5 Years Later…… Now what?

I notice a recurring trend in much of the posting I do.  It is not consistent, or at least not consistently forthcoming.  I need to do something about that.

What I have also noticed is that I am much more likely to blog when I get frustrated, upset, or (sometimes) inspired by what goes on in my life.

Case in point – much of the previous blog posts I have done were usually in response to something I was going through at the time: applying for jobs, interviewing, landing something, then realizing that the job I landed may not have been the nirvana I projected it to be when I first pursued the role.

What gives?  Why do I only unleash these written words when I am struck by inspiration that sporadically comes?  Is there a “right” answer?  A good answer? I don’t know.

I do know that in the span of the time between my last blog post, and this one today, a few life changing things have happened to me:

  1. I had a kid.
  2. I changed jobs 3 times.
  3. I have traveled a little bit (mostly to the Midwest a few times – some for business, some for family)

Having a Kid

Let’s discuss the most important of the 3: my daughter being born.  Micaela R. Navarro (born in 2014 – although forgive me if I’m coy on details).  She is the apple in Daddy’s eye and (aside from my wife), the main motivation for why I am willing to take guff and keep coming back.  Now-a-days, instead of thinking how what I do and the decisions I make may affect only me and perhaps my wife, I now understand that I have this life that I am accountable for and must now temper my thought processes accordingly.  We are not alone anymore, and being a parent isn’t just about giving birth, but being present and being aware.  It’s a lot harder than I have ever given anyone with kids credit for.  But I would not trade it for the world.

My job changing ways:

In 2015 I left 8×8 by way of a layoff (not my choice).  And so after what I thought was too short a time of just shy of 3 years, had to venture out into the world to seek my fortune.  I had no idea what I was doing, where I would wind up or how far of a commute I would be doing to make the rent.  In the end, it boiled down to 2 options: Cisco and Intel, and I chose Intel.  To be honest, it was the very best choice I could have made.  I loved it there.  The environment was great, the culture was fun, and I liked the fact that the people I worked with were good about balancing work and life.  Seldom would I see folks there working later than 6 PM, and yet things did not fall apart (go figure!).  On top of that I recruited for the diversity hiring team.  How great was that?  I spent my time looking for qualified technical females, and other underrepresented minorities, and would work at getting them exposure to our team for consideration.  I would occasionally work events such as networking events and job fairs, and I loved what I did.  Fast forward to 6 mos. ago, when I left all of that to go to work for ASML.  Granted, this seemed logic.  earlier in my career, I worked for Nikon Precision, Inc., one of ASML’s top rivals for 7 years.  I had also worked with AMD, Intel, Applied Materials, and others – all seemingly making me a reasonable candidate for this onsite recruiter role.  However, reality has a way of crushing your perspective and “righting the ship.”  For me, perhaps it was the long hours, or non-stop weekly reporting, or (in some cases) demanding schedule, but I have to admit there was a bit of struggle getting this job to where I feel comfortable and my work flowing in the direction it needs to.  To be honest, I still feel a bit of pressure to hold things things together.  I am not sure how I feel about staying here for the long haul, as I understand that our work demands will just increase over time.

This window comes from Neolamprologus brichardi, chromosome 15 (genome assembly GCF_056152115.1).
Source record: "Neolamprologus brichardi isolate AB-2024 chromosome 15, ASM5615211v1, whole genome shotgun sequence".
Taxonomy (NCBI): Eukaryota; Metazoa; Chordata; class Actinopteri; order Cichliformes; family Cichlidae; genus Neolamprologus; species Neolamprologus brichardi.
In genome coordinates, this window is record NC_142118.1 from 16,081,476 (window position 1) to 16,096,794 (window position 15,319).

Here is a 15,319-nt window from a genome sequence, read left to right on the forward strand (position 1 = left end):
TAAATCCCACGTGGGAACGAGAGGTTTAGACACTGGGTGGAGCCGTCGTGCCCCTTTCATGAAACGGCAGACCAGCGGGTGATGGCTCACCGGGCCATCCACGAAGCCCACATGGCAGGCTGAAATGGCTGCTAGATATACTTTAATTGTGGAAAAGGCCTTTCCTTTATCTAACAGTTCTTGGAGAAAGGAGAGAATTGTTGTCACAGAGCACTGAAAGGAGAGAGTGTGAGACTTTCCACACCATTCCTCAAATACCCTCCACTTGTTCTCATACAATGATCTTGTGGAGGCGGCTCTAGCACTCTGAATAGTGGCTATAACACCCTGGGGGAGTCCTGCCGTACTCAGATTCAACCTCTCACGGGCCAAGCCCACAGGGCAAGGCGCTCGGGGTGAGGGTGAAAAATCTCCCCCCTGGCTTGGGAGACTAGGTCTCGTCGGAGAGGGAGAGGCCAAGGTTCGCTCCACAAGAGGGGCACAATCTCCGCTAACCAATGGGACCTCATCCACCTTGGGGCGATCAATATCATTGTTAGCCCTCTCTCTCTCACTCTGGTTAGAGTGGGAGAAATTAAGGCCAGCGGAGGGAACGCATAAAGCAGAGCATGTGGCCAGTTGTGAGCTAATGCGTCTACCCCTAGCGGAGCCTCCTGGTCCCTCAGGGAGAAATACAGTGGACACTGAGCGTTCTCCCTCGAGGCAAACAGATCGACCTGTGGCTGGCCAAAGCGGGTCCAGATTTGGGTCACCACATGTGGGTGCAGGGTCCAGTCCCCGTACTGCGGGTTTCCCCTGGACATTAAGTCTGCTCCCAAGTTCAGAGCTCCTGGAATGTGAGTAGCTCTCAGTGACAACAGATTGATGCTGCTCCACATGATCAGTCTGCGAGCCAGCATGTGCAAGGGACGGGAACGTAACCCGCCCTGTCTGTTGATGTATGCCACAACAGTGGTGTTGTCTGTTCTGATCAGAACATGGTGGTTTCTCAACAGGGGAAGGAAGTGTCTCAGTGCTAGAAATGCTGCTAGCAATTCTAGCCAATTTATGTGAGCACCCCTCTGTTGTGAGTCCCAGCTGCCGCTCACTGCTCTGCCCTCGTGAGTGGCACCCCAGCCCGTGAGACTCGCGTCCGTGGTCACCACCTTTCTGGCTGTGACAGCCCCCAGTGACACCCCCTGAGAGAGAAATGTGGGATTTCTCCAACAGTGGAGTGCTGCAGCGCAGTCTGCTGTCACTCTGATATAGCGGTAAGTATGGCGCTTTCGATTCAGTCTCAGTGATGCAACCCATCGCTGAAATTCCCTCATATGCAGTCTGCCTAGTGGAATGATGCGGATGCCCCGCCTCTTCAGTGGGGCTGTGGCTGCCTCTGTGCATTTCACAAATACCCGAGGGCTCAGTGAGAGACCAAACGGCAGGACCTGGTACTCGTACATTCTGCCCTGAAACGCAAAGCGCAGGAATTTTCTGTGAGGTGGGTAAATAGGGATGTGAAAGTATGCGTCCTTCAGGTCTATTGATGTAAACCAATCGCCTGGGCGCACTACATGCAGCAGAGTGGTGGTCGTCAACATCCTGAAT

Travel (for work, some for fun):

Within the last few years, I can’t say my travel has been earthshaking, or anything I would scream about, but I have done 2 trips to Texas to see my family, one before the baby was born, and one after.  I have also been out to  Wisconsin twice for training, a personal trip to Hawaii and one trip to Washington State to participate in a college career fair.  All of those experiences were interesting, however for different reasons.  My trips to Texas were good, because I had a chance to visit with family (my brother, his wife and kids), see my mom and dad. It allowed me to get away from everything here, and toy with the fantasy that perhaps I could relocate there or somewhere else where the cost of living was not so high, and the pace of life was not so frantic.  For Wisconsin, I guess it may not seem to be a big deal, but I had a chance to see people in a different environment that I typically have no exposure to.  I got to see a slice of life that I had no knowledge of, and see how people live and survive there.  During my first trip there, I got to catch a Brewers game (facing off against the Cubs).  During my second trip there, our team-building exercise had us tour a beer-making plant and microbrewery.  Lastly, though the trip to Washington was for work, we embedded some fun in there – I got to visit the Space Needle, Pike Place Market, and a very nice glass museum (Chihuly Garden and Glass).  Hawaii was a blast, what with a luau, a visit to the North Shore, visiting Pearl Harbor, and the beach.  Altogether, a great trip I can’t wait to repeat many times over.

I guess the main lesson learned is these trips and combined experiences have kept me busy recently, and only now I seem to be able to squeeze in some time to reflect.  I am looking forward to building and cultivating more memories to share.

Published by: stevenavarro

I am a career recruiting and HR professional based in the Silicon Valley of California (USA). I am a big fan and advocate for social networking and leveraging cutting edge connectivity tools to further one's connections and career.

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